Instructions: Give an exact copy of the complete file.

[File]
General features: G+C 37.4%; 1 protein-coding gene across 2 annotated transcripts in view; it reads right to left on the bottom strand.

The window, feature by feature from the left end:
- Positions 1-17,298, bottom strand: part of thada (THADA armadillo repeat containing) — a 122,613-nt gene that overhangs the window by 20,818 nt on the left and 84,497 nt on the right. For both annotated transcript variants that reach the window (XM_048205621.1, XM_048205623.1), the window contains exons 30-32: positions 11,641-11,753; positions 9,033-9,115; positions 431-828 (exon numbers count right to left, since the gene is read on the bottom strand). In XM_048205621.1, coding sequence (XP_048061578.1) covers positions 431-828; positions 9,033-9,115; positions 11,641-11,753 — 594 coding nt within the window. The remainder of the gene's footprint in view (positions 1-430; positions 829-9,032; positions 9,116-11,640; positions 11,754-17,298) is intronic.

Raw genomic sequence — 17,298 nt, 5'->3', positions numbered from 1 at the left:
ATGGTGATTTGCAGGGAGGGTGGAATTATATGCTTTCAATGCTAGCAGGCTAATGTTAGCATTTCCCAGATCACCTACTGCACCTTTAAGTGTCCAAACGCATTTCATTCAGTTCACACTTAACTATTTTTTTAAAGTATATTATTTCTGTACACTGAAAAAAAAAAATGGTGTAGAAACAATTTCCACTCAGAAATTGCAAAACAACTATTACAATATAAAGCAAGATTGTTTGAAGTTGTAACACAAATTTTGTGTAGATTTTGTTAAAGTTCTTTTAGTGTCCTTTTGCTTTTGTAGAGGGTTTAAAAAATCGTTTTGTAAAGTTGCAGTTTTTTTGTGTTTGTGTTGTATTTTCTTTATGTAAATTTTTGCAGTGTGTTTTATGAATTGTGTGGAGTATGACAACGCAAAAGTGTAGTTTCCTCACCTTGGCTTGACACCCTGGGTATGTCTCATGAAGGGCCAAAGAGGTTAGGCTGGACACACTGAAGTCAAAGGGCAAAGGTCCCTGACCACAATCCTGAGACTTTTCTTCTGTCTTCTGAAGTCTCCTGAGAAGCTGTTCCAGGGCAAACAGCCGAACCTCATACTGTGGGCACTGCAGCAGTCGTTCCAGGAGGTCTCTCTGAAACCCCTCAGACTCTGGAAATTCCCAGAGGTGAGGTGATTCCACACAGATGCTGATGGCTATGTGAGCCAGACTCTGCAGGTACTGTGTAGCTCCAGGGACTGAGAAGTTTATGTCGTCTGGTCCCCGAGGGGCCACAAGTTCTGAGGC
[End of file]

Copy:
General features: G+C 37.4%; 1 protein-coding gene across 2 annotated transcripts in view; it reads right to left on the bottom strand.

The window, feature by feature from the left end:
- Positions 1-17,298, bottom strand: part of thada (THADA armadillo repeat containing) — a 122,613-nt gene that overhangs the window by 20,818 nt on the left and 84,497 nt on the right. For both annotated transcript variants that reach the window (XM_048205621.1, XM_048205623.1), the window contains exons 30-32: positions 11,641-11,753; positions 9,033-9,115; positions 431-828 (exon numbers count right to left, since the gene is read on the bottom strand). In XM_048205621.1, coding sequence (XP_048061578.1) covers positions 431-828; positions 9,033-9,115; positions 11,641-11,753 — 594 coding nt within the window. The remainder of the gene's footprint in view (positions 1-430; positions 829-9,032; positions 9,116-11,640; positions 11,754-17,298) is intronic.

Raw genomic sequence — 17,298 nt, 5'->3', positions numbered from 1 at the left:
ATGGTGATTTGCAGGGAGGGTGGAATTATATGCTTTCAATGCTAGCAGGCTAATGTTAGCATTTCCCAGATCACCTACTGCACCTTTAAGTGTCCAAACGCATTTCATTCAGTTCACACTTAACTATTTTTTTAAAGTATATTATTTCTGTACACTGAAAAAAAAAAATGGTGTAGAAACAATTTCCACTCAGAAATTGCAAAACAACTATTACAATATAAAGCAAGATTGTTTGAAGTTGTAACACAAATTTTGTGTAGATTTTGTTAAAGTTCTTTTAGTGTCCTTTTGCTTTTGTAGAGGGTTTAAAAAATCGTTTTGTAAAGTTGCAGTTTTTTTGTGTTTGTGTTGTATTTTCTTTATGTAAATTTTTGCAGTGTGTTTTATGAATTGTGTGGAGTATGACAACGCAAAAGTGTAGTTTCCTCACCTTGGCTTGACACCCTGGGTATGTCTCATGAAGGGCCAAAGAGGTTAGGCTGGACACACTGAAGTCAAAGGGCAAAGGTCCCTGACCACAATCCTGAGACTTTTCTTCTGTCTTCTGAAGTCTCCTGAGAAGCTGTTCCAGGGCAAACAGCCGAACCTCATACTGTGGGCACTGCAGCAGTCGTTCCAGGAGGTCTCTCTGAAACCCCTCAGACTCTGGAAATTCCCAGAGGTGAGGTGATTCCACACAGATGCTGATGGCTATGTGAGCCAGACTCTGCAGGTACTGTGTAGCTCCAGGGACTGAGAAGTTTATGTCGTCTGGTCCCCGAGGGGCCACAAGTTCTGAGGC